About five seconds after the last school bus pulled away from my house on the first day of school two weeks ago, I laid down on my driveway like a crazy person and exulted in the beautiful world that was now mine: six whole hours each weekday with no fighting, no mess-making, no whining, and no begging for screens.
I sang “Hallelujah” as I pranced up the driveway and into my quiet house, knowing that the summertime ultra-marathon was over, and I had survived. Never mind that I almost immediately plopped myself down onto the couch and picked up my phone to scroll through pictures of my kids, who I was already missing, however faintly.
Even though it’s bittersweet, back-to-school time brings with it a few perks, one of which is seeing the assignments my kids bring home each day. For years, these have been treasure troves of funny and sometimes heartwarming material.
There’s the opinion piece Jane wrote when she was 8 years old about why people shouldn’t be allowed to bring pets to school. She gave some logical reasons, like people might be allergic to the pet, or the pet might have a disease. Then she finished with her strongest point:” In addition, people could be very scared because of an experience that happened before, such as their kitten being eaten by the big dog next door.” If that’s not a sound reason for pets not being allowed at school, I don’t know what is.
Back in 2019, second-grader Emmett was tasked with writing about ways he was similar to other people. He chose to write about two of his brothers: “Me and Henry like origami,” he wrote of his older brother. “Me and Henry like ice cream.” He went on and on. Then he turned his attention to his little brother, 5-year-old Hyrum: “I am like Hyrum. He destroys stuff. I destroy not as many stuff.” That remains true to this day.
The entertaining assignments aren’t just limited to what is sent home after school; I’ve learned plenty as I’ve volunteered in my children’s classrooms over the years. One day, I was helping kindergarteners with an assignment where they had to come up with a series of sentences in chronological order, using the prompts, “First…, Next…, and Finally….” One student had written this: “First, find your sister. Next, she’ll be doing something lazy. Finally, tackle.”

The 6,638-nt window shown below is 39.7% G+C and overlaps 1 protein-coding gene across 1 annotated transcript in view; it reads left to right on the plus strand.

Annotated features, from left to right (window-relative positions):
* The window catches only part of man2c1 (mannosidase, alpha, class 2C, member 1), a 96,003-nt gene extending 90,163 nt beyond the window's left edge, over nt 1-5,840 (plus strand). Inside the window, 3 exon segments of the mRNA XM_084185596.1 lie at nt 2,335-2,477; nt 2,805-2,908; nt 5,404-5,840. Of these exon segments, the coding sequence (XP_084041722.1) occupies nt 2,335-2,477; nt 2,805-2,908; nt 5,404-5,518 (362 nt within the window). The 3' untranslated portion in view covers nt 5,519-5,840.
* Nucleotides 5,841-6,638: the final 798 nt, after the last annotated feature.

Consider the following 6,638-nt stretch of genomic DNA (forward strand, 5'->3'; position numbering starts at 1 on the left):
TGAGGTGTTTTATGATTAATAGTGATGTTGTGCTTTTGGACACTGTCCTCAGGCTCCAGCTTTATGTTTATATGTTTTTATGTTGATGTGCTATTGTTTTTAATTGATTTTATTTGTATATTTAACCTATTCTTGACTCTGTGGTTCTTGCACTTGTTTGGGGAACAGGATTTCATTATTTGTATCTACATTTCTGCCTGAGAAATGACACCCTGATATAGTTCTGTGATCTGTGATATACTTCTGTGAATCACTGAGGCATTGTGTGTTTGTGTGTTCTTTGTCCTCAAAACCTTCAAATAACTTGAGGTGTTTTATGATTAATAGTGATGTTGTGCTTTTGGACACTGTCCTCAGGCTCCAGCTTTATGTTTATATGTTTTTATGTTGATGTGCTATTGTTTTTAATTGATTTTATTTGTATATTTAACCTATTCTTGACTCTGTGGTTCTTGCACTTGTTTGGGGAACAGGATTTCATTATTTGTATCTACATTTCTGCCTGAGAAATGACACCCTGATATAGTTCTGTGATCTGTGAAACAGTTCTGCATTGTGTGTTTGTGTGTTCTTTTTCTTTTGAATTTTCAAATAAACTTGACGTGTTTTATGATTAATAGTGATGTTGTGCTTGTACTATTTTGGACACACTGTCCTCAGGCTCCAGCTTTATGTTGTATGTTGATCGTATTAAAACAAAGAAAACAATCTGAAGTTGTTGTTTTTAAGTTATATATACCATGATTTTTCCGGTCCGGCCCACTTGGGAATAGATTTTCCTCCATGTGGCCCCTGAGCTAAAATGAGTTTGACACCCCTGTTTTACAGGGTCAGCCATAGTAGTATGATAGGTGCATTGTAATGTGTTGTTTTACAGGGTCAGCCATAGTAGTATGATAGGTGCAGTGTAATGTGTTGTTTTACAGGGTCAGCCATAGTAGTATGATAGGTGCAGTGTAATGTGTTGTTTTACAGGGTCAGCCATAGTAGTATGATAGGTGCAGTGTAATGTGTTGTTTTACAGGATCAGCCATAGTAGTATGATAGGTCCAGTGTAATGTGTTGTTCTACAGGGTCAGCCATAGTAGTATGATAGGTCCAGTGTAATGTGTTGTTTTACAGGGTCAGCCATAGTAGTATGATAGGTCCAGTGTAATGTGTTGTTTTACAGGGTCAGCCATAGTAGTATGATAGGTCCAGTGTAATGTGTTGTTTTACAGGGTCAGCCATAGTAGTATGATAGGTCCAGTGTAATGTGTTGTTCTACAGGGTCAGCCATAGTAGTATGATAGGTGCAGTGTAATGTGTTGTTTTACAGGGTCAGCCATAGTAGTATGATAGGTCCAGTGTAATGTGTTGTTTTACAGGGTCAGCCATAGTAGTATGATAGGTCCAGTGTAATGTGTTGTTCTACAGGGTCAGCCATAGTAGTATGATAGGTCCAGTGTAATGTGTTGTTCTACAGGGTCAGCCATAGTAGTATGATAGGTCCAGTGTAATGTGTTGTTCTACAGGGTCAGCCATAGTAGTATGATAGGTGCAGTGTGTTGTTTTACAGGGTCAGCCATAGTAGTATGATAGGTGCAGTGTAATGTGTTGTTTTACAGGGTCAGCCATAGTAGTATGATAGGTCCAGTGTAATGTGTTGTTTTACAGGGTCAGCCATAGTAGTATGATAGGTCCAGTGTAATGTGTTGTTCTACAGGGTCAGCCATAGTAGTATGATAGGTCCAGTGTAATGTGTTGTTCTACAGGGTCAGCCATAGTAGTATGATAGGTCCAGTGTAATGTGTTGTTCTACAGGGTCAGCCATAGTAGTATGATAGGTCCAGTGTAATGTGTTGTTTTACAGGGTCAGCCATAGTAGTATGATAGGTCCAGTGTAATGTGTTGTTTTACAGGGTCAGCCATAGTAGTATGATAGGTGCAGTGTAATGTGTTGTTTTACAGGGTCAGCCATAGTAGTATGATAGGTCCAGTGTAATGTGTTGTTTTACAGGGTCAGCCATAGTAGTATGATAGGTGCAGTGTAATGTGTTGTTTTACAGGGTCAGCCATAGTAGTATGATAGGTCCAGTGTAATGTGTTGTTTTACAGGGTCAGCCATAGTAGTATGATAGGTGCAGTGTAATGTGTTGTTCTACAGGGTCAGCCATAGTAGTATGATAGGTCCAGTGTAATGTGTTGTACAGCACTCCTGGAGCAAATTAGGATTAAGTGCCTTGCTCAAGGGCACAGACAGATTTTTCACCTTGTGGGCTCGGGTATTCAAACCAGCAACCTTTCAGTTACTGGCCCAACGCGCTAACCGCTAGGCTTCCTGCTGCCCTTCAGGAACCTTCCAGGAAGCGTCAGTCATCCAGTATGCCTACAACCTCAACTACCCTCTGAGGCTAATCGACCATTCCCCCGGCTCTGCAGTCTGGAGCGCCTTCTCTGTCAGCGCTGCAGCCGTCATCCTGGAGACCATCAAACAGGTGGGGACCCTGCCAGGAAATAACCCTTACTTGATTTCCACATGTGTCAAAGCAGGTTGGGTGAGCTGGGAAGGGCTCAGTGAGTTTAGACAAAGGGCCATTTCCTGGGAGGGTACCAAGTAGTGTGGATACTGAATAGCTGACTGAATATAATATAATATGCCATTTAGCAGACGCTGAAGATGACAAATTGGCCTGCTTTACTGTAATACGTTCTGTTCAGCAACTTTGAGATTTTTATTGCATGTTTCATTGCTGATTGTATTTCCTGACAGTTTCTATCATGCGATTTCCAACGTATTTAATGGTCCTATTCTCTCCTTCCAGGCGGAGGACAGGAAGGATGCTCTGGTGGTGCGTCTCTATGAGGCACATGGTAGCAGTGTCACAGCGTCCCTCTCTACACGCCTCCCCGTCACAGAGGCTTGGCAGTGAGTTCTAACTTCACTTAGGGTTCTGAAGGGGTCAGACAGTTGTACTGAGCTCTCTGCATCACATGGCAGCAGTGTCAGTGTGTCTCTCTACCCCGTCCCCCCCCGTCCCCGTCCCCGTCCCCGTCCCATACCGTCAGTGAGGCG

My mom told me about a time she was working as a substitute teacher at a local high school and had to teach a health class about sexually transmitted diseases. She had just taught the teenagers about gonorrhea when one student’s hand shot up in the air.
“My mom has that!” he exclaimed. Every head in the room whipped around to stare at him, wide-eyed. He continued: “Yeah, she went on a camping trip and now she has it.”
“I think that’s something different,” my relieved mother replied. “I believe you’re talking about giardia.”
As much as I enjoy the funny stuff, I also love it when I stumble across something heartwarming. A few days ago, I found an old notebook that belonged to my newly minted college girl, Lucy, back when she was in a public speaking class in high school. In it was a speech she’d given on the topic of “what do you want to be when you grow up”.
She talked about her love of marine biology, astronomy, genetics, and teaching, but said, “I have a whole list of jobs I think would be cool, but I don’t even know what I want to do tomorrow, let alone for my whole life.” I read through her speech with mild amusement until I got to this line: “But no matter what I go to college for, I want to be a mom. But not just any old mom. I want to be like mine.”
My jaw hit the floor and my heart flooded with warmth. I didn’t know she even liked me half the time, let alone wanted to be like me.
Thank goodness for old school assignments tucked into forgotten notebooks. They’re enough to make you sing hallelujah.
Julia Ditto shares her life with her husband, six children and a random menagerie of farm animals in Spokane Valley. She can be reached at email@example.com.
Local journalism is essential.
Give directly to The Spokesman-Review's Northwest Passages community forums series -- which helps to offset the costs of several reporter and editor positions at the newspaper -- by using the easy options below. Gifts processed in this system are not tax deductible, but are predominately used to help meet the local financial requirements needed to receive national matching-grant funds.
Subscribe now to get breaking news alerts in your email inbox
Get breaking news delivered to your inbox as it happens.